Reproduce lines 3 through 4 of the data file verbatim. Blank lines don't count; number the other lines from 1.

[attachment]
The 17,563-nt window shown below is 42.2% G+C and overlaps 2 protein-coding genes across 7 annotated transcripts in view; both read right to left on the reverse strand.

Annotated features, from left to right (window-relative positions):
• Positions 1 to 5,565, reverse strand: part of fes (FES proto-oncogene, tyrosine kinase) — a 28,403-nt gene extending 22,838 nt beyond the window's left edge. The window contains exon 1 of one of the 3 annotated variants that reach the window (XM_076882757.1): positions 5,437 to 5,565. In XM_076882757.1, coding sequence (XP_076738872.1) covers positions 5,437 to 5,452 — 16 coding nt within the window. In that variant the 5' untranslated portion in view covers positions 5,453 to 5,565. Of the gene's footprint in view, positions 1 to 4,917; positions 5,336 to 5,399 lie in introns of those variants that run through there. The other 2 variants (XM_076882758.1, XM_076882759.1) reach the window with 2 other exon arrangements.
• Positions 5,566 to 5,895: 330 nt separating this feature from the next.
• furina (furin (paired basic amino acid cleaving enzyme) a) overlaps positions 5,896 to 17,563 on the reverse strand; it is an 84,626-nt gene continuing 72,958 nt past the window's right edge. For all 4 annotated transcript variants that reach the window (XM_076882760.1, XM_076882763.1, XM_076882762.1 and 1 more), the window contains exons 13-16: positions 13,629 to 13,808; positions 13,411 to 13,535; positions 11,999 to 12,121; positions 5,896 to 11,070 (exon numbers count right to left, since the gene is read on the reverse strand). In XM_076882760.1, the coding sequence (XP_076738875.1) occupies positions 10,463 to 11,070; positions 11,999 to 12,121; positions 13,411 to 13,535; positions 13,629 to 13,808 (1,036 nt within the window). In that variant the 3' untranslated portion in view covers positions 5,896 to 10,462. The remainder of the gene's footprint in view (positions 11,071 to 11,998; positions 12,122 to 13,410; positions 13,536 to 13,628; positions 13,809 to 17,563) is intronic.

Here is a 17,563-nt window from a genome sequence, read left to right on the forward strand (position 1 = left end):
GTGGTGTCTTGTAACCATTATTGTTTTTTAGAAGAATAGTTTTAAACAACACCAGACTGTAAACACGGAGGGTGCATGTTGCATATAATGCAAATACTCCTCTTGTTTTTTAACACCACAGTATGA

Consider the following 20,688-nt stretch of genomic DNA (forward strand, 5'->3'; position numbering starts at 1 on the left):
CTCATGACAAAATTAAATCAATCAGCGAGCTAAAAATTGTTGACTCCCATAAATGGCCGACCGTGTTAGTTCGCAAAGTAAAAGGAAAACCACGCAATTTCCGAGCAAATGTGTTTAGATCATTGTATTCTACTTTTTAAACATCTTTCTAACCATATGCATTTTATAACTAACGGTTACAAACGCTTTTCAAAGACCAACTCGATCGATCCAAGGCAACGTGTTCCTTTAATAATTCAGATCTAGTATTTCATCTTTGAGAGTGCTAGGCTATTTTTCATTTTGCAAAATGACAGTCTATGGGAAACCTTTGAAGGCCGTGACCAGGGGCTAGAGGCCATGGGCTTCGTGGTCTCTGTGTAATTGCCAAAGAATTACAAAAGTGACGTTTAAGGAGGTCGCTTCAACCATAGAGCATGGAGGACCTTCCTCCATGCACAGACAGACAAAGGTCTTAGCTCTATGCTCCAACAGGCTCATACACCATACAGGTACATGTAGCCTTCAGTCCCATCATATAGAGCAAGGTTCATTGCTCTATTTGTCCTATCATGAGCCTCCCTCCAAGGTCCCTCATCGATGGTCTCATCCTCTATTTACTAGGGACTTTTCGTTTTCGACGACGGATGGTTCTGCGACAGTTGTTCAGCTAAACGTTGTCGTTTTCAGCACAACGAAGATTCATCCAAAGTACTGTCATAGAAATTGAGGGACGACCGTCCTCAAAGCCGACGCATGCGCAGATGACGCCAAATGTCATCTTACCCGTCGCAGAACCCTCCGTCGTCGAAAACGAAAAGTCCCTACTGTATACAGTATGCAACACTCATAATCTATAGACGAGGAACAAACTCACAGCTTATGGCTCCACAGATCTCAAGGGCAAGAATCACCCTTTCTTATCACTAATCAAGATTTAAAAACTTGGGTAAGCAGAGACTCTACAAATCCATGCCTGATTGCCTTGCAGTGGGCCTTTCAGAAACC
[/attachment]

• Positions 1 to 5,565, reverse strand: part of fes (FES proto-oncogene, tyrosine kinase) — a 28,403-nt gene extending 22,838 nt beyond the window's left edge. The window contains exon 1 of one of the 3 annotated variants that reach the window (XM_076882757.1): positions 5,437 to 5,565. In XM_076882757.1, coding sequence (XP_076738872.1) covers positions 5,437 to 5,452 — 16 coding nt within the window. In that variant the 5' untranslated portion in view covers positions 5,453 to 5,565. Of the gene's footprint in view, positions 1 to 4,917; positions 5,336 to 5,399 lie in introns of those variants that run through there. The other 2 variants (XM_076882758.1, XM_076882759.1) reach the window with 2 other exon arrangements.
• Positions 5,566 to 5,895: 330 nt separating this feature from the next.